A mysterious gunfighter named Django is employed by a local crooked political boss as a hangman to execute innocent locals framed by the boss, who wants their land. What the boss doesn't ... See full summary »
Former gunfighter Django has become a monk and abandoned his violent former ways. His daughter is kidnapped by rogue Hungarian soldiers using slave labor to run a silver mine. Django casts ... See full summary »
While a Mexican revolutionary lies low as a U.S. rodeo clown, the cynical Polish mercenary who tutored the idealistic peasant tells how he and a dedicated female radical fought for the soul... See full summary »
Arms dealer Yolaf Peterson aims to make a sale to guerilla Mongo, but the money is locked in a bank safe, the combination known only to Professor Xantos, a prisoner of the Americans. Yolaf ... See full summary »
Half-breed Keoma returns to his border hometown after service in the Civil War and finds it under the control of Caldwell, an ex-Confederate raider, and his vicious gang of thugs. To make ... See full summary »
It's 1915. Former gunslinger Django is hired as a movie consultant in Hollywood. There he runs afoul of racketeers, forcing him to flee to a town policed by violent radicals who take influence from Griffith's "Birth of a Nation".
In the opening scene a lone man walks, behind him he drags a coffin. That man is Django. He rescues a woman from bandits and, later, arrives in a town ravaged by the same bandits. The scene for confrontation is set. But why does he drag that coffin everywhere and who, or what, is in it? Written by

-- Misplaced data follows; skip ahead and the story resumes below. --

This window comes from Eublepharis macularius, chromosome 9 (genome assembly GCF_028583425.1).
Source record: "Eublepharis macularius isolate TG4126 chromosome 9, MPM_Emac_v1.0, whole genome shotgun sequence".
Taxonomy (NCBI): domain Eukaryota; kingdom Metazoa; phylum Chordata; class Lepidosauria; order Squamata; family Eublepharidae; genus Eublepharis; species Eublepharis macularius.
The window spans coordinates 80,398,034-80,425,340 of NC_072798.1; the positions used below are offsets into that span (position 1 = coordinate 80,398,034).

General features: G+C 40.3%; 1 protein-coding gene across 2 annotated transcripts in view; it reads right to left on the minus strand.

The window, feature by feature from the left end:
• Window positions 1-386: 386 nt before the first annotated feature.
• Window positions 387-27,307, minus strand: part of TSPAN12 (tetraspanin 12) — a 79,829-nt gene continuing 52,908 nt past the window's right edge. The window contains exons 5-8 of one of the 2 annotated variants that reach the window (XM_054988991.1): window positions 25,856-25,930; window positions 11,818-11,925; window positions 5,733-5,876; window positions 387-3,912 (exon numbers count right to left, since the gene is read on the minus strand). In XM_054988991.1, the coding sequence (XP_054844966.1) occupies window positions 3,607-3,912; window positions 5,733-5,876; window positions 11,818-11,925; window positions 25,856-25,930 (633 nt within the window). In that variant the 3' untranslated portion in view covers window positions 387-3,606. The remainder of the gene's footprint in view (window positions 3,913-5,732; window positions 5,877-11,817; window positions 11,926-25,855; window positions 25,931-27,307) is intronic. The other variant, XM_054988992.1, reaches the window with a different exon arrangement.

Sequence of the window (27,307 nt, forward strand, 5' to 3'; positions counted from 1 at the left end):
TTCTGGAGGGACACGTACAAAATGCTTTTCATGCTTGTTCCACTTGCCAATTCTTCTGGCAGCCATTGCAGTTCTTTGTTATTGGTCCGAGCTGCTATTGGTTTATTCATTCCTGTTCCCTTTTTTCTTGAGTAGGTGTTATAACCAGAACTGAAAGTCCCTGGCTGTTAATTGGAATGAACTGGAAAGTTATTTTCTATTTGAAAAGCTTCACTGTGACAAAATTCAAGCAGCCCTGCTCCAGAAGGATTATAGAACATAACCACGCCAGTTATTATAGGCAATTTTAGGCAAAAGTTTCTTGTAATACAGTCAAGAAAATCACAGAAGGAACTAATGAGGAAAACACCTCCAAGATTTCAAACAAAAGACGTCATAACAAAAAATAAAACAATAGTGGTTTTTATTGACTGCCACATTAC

Michael Lawn <email@example.com>
At least in Europe, this other spaghetti western variation of Kurosawa's Yojimbo was probably even more influential than the film that created the genre, A Fistful of Dollars, with countless imitations, rip-offs, sequels, remakes. The title hero is again very different from traditional Western heroes, but this time he is a much more mystical (almost religious) figure than even the man with no name, and the places he goes to are even dirtier and more desperate and downtrodden than any place we would find in a Leone Western.
The impressive opening sequence shows Django dragging a coffin behind him through a muddy and featureless landscape, accompanied by Bacalov's title song (not Morricone, for a change), heading for his first battle. The coffin, his dark coat, and the mystique around him make him appear like an angel of death, invoking associations with the Red Death character in Roger Corman's Masque of the Red Death. Django is not quite as untouchable and supernatural, but the body count in his trace is comparable.
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